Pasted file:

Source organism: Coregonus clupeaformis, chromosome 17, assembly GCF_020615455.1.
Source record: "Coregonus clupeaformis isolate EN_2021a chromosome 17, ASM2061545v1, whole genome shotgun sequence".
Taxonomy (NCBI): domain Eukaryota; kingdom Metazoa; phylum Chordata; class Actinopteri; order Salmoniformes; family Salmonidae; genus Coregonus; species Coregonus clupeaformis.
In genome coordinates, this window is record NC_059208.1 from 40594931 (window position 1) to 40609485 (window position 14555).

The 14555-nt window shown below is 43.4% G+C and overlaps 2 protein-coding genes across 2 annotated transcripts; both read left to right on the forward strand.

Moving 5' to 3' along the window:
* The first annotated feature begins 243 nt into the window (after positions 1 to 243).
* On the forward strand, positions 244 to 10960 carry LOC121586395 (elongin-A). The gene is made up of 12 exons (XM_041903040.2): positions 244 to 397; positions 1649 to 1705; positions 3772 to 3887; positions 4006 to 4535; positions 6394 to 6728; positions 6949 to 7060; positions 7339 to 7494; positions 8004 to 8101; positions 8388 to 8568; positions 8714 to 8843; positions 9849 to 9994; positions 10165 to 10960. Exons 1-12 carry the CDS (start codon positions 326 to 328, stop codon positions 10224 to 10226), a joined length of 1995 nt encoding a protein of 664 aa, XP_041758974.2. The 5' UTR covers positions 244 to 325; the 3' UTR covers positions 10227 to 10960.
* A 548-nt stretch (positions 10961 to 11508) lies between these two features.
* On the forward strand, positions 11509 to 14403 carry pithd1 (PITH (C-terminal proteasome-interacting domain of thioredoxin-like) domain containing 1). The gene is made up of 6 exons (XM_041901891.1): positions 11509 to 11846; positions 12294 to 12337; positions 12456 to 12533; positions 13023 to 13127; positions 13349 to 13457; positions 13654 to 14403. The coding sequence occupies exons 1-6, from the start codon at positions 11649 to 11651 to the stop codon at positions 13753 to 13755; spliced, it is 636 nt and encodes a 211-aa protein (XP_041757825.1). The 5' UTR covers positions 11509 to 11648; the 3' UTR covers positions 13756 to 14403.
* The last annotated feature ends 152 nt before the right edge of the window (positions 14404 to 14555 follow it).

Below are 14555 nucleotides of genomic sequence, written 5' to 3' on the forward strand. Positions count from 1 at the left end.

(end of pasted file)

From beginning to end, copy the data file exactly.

Source organism: Coregonus clupeaformis, chromosome 17, assembly GCF_020615455.1.
Source record: "Coregonus clupeaformis isolate EN_2021a chromosome 17, ASM2061545v1, whole genome shotgun sequence".
Taxonomy (NCBI): domain Eukaryota; kingdom Metazoa; phylum Chordata; class Actinopteri; order Salmoniformes; family Salmonidae; genus Coregonus; species Coregonus clupeaformis.
In genome coordinates, this window is record NC_059208.1 from 40594931 (window position 1) to 40609485 (window position 14555).

The 14555-nt window shown below is 43.4% G+C and overlaps 2 protein-coding genes across 2 annotated transcripts; both read left to right on the forward strand.

Moving 5' to 3' along the window:
* The first annotated feature begins 243 nt into the window (after positions 1 to 243).
* On the forward strand, positions 244 to 10960 carry LOC121586395 (elongin-A). The gene is made up of 12 exons (XM_041903040.2): positions 244 to 397; positions 1649 to 1705; positions 3772 to 3887; positions 4006 to 4535; positions 6394 to 6728; positions 6949 to 7060; positions 7339 to 7494; positions 8004 to 8101; positions 8388 to 8568; positions 8714 to 8843; positions 9849 to 9994; positions 10165 to 10960. Exons 1-12 carry the CDS (start codon positions 326 to 328, stop codon positions 10224 to 10226), a joined length of 1995 nt encoding a protein of 664 aa, XP_041758974.2. The 5' UTR covers positions 244 to 325; the 3' UTR covers positions 10227 to 10960.
* A 548-nt stretch (positions 10961 to 11508) lies between these two features.
* On the forward strand, positions 11509 to 14403 carry pithd1 (PITH (C-terminal proteasome-interacting domain of thioredoxin-like) domain containing 1). The gene is made up of 6 exons (XM_041901891.1): positions 11509 to 11846; positions 12294 to 12337; positions 12456 to 12533; positions 13023 to 13127; positions 13349 to 13457; positions 13654 to 14403. The coding sequence occupies exons 1-6, from the start codon at positions 11649 to 11651 to the stop codon at positions 13753 to 13755; spliced, it is 636 nt and encodes a 211-aa protein (XP_041757825.1). The 5' UTR covers positions 11509 to 11648; the 3' UTR covers positions 13756 to 14403.
* The last annotated feature ends 152 nt before the right edge of the window (positions 14404 to 14555 follow it).

Below are 14555 nucleotides of genomic sequence, written 5' to 3' on the forward strand. Positions count from 1 at the left end.